With Japan's car and truck market in a prolonged, deep slump, the Big Three U.S. automotive manufacturers are being forced to reconsider their sales and marketing strategies. FORD MOTOR CO. is perhaps further along in this process than its rivals. According to current plans, FORD MOTOR CO. (JAPAN) LTD. will spend something on the order of $140 million over the next two to three years to downsize and revamp its dealer network. The company has 289 sales outlets around the country selling imported products. A significant number of these dealerships sell only one or two Ford vehicles a month and consequently are losing money. Ford hopes to buy out the contracts of these operations or merge them with other outlets so that the remaining dealerships will have the volume of sales to make money by encouraging salesmen to push the Ford product rather than cars and trucks made by another manufacturer that also are sold under the same roof. While consolidating its current sales network, Ford has not ruled out signing up new dealerships that can sell several hundred vehicles a year.
The Visteon Automotive Systems unit of FORD MOTOR CO., the number-two U.S. car and truck maker's big internal and OEM parts production group, hopes to generate more business from Japan's automotive industry by opening a technical center in Toyota City, Aichi prefecture, the home of TOYOTA MOTOR CORP. The facility will be staffed by 20 engineers and other personnel.
GOODYEAR TIRE & RUBBER CO. plans to give BRIDGESTONE CORP. a run for its money in the local market for radial tires for heavy-duty equipment. For starters, the top American tire producer will take operational control of NIPPON GIANT TIRE CO., LTD. by increasing its stake in this Tatsuno, Hyogo prefecture manufacturer of heavy-duty tires to 65 percent. Nippon Giant Tire was formed in 1971 by Goodyear (50 percent), TOYO TIRE & RUBBER CO., LTD. (30 percent) and MITSUBISHI CORP. (20 percent). Goodyear will buy most of the trader's interest. Equally important, Goodyear and Toyo Tire & Rubber will spend $61.4 million to double capacity at Nippon Giant Tire to 2,200 tons a month within three years. The American partner will market 65 percent of this output.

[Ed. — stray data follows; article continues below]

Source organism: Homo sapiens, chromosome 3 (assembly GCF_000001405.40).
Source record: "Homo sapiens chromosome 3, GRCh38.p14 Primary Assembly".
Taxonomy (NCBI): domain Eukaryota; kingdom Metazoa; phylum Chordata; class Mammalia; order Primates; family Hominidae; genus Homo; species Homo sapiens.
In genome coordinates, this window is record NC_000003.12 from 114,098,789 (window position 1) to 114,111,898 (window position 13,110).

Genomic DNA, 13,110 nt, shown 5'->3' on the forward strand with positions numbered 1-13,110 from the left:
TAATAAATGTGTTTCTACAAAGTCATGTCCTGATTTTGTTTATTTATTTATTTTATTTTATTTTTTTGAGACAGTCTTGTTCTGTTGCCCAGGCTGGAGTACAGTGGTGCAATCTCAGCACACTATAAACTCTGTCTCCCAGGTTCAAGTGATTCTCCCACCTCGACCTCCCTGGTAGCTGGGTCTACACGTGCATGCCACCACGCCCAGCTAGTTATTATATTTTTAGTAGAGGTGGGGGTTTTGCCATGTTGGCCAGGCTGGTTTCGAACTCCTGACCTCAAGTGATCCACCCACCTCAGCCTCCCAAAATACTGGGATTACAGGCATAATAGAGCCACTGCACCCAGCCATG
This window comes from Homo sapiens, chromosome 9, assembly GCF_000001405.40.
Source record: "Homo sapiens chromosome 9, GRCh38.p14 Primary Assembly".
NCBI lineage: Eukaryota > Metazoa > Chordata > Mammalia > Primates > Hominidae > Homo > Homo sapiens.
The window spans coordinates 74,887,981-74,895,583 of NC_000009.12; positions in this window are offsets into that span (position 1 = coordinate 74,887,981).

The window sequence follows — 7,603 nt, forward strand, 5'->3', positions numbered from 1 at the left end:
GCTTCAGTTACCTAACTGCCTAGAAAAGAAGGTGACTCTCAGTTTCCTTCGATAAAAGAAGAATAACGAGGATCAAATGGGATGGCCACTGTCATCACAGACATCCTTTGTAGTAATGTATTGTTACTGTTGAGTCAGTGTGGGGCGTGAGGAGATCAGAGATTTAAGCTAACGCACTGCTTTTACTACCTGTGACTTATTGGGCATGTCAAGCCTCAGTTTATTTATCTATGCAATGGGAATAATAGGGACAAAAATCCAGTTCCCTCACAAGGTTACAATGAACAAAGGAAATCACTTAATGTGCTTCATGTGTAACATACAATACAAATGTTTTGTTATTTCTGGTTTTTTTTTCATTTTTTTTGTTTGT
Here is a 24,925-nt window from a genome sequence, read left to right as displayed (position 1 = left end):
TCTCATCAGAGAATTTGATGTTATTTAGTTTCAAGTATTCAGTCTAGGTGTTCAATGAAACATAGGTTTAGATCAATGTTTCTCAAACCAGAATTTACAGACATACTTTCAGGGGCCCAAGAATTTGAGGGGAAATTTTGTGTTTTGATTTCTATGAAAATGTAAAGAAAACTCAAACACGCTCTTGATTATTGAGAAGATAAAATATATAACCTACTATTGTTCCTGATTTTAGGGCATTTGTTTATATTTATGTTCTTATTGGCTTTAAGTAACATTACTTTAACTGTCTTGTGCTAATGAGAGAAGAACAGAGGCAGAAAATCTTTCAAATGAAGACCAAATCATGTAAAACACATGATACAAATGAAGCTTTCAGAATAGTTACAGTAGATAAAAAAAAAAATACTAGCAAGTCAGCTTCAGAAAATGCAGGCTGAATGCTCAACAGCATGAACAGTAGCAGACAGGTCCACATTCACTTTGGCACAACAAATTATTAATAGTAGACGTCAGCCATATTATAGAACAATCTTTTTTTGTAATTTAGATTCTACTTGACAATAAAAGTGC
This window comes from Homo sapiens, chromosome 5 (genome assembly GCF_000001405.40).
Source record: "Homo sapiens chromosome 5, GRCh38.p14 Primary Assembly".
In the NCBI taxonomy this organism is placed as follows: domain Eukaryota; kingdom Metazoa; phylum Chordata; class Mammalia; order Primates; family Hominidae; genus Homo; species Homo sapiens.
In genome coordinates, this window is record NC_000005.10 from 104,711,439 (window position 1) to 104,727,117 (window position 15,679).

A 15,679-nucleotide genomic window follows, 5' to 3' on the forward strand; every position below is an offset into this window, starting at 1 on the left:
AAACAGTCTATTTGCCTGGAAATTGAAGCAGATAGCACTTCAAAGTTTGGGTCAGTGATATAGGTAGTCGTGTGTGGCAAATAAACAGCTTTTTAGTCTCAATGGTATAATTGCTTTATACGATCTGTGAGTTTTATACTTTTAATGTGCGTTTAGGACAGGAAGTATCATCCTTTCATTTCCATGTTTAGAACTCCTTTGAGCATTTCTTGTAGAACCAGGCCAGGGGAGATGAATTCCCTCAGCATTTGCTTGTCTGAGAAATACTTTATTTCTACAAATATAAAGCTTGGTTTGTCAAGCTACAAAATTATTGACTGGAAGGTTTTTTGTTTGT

The bankruptcy filing of OKURA & CO., LTD. has upended marketing arrangements in Japan for GULFSTREAM AEROSPACE CORP. and other American manufacturers of corporate jets and aircraft engines and electronics that had exclusive distribution deals with the trader. However, MARUBENI CORP. has reached a tentative agreement with the Okura bankruptcy administrator to buy that company's aerospace division. If the agreement is finalized, Marubeni will open negotiations with affected U.S. companies about representing them.
More than a year after it acquired MCDONNELL DOUGLAS CORP.'s operations, BOEING CO. will merge that company's Tokyo subsidiary into its own in October. The aircraft giant also plans before the end of the year to create two new groups within its subsidiary responsible for satellite launch services and satellite-based multimedia services businesses that assumed greater importance at Boeing with the MDD purchase.
An exchange rate of ¥145=$1.00 was used in this report.